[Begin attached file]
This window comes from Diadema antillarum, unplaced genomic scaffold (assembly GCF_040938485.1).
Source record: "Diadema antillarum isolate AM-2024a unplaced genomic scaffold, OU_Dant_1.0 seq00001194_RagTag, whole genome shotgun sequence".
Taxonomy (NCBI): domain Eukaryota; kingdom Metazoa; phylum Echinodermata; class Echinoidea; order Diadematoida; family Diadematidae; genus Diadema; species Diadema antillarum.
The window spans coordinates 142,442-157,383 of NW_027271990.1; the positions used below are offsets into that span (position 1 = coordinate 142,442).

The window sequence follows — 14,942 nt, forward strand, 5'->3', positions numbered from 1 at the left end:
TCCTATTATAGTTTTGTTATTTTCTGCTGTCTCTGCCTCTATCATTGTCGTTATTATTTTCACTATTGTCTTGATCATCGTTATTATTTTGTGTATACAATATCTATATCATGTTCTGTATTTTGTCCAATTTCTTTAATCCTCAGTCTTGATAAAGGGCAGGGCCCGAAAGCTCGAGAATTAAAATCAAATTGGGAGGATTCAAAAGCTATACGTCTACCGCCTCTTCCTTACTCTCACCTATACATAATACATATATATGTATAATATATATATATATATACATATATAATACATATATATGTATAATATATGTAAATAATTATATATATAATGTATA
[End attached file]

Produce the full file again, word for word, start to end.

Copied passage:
This window comes from Diadema antillarum, unplaced genomic scaffold (assembly GCF_040938485.1).
Source record: "Diadema antillarum isolate AM-2024a unplaced genomic scaffold, OU_Dant_1.0 seq00001194_RagTag, whole genome shotgun sequence".
Taxonomy (NCBI): domain Eukaryota; kingdom Metazoa; phylum Echinodermata; class Echinoidea; order Diadematoida; family Diadematidae; genus Diadema; species Diadema antillarum.
The window spans coordinates 142,442-157,383 of NW_027271990.1; the positions used below are offsets into that span (position 1 = coordinate 142,442).

The window sequence follows — 14,942 nt, forward strand, 5'->3', positions numbered from 1 at the left end:
TCCTATTATAGTTTTGTTATTTTCTGCTGTCTCTGCCTCTATCATTGTCGTTATTATTTTCACTATTGTCTTGATCATCGTTATTATTTTGTGTATACAATATCTATATCATGTTCTGTATTTTGTCCAATTTCTTTAATCCTCAGTCTTGATAAAGGGCAGGGCCCGAAAGCTCGAGAATTAAAATCAAATTGGGAGGATTCAAAAGCTATACGTCTACCGCCTCTTCCTTACTCTCACCTATACATAATACATATATATGTATAATATATATATATATATACATATATAATACATATATATGTATAATATATGTAAATAATTATATATATAATGTATA